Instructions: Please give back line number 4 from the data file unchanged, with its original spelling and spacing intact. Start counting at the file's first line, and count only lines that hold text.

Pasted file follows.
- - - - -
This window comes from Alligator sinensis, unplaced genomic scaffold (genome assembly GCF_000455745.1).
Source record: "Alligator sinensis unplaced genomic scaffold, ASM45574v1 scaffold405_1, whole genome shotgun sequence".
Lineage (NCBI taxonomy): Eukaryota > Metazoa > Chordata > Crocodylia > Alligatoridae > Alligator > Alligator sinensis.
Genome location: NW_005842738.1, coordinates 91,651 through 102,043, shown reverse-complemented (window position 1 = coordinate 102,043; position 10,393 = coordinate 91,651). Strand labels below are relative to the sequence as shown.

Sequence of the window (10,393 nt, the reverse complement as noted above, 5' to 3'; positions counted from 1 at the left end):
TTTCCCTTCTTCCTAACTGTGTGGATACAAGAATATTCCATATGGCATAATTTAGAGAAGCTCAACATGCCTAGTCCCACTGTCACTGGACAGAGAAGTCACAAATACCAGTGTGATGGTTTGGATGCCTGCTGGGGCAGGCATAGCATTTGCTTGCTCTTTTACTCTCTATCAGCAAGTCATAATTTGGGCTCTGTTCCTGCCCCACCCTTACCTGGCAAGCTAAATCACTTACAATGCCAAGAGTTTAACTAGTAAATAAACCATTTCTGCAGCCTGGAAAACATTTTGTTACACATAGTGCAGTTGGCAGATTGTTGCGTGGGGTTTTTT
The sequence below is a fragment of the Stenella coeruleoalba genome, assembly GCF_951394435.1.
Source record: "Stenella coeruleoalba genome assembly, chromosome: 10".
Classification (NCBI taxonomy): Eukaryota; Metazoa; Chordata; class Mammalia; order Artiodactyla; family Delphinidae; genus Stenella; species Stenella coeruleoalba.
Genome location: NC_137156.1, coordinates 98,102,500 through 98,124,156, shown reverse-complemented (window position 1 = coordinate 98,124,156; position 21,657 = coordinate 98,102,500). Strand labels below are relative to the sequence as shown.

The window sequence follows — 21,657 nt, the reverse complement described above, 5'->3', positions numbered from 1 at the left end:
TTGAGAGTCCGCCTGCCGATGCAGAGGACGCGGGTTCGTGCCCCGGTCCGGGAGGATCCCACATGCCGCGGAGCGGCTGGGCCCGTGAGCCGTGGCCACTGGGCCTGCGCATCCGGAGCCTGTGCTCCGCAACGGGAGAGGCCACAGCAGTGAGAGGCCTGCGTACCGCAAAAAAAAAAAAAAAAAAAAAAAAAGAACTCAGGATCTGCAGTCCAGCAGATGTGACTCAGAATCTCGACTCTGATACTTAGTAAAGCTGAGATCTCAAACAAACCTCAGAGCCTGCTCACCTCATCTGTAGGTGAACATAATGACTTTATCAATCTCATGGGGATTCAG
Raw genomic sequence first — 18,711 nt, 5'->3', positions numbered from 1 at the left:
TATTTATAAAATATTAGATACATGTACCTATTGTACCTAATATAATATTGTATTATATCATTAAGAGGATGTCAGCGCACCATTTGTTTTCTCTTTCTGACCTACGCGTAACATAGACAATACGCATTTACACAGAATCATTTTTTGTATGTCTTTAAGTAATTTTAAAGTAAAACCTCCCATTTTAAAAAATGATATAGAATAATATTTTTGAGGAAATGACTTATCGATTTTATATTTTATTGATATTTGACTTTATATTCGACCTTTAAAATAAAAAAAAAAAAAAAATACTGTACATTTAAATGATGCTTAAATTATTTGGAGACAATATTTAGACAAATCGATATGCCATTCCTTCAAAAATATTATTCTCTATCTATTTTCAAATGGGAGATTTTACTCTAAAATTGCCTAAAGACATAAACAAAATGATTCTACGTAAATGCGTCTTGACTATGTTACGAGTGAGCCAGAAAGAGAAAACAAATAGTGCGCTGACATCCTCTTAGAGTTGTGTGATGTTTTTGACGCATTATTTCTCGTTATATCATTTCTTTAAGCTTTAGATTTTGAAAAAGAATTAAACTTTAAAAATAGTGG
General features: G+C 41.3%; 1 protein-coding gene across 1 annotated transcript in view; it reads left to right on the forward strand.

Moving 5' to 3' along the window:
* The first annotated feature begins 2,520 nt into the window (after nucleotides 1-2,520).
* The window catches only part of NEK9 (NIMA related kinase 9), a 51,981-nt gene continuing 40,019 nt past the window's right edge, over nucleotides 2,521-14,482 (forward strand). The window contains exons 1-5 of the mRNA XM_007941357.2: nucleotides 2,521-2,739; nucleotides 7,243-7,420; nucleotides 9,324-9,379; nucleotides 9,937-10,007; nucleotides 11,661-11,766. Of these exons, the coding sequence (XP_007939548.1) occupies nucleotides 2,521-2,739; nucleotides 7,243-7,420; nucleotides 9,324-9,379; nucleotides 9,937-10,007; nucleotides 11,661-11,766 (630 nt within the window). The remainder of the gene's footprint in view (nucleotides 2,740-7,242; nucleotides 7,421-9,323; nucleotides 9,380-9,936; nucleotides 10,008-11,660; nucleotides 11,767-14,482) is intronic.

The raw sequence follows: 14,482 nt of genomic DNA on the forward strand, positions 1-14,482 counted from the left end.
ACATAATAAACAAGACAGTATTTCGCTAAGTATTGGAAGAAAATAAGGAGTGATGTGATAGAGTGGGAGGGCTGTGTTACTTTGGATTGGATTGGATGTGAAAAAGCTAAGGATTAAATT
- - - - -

Genome location: NW_005842738.1, coordinates 91,651 through 102,043, shown reverse-complemented (window position 1 = coordinate 102,043; position 10,393 = coordinate 91,651). Strand labels below are relative to the sequence as shown.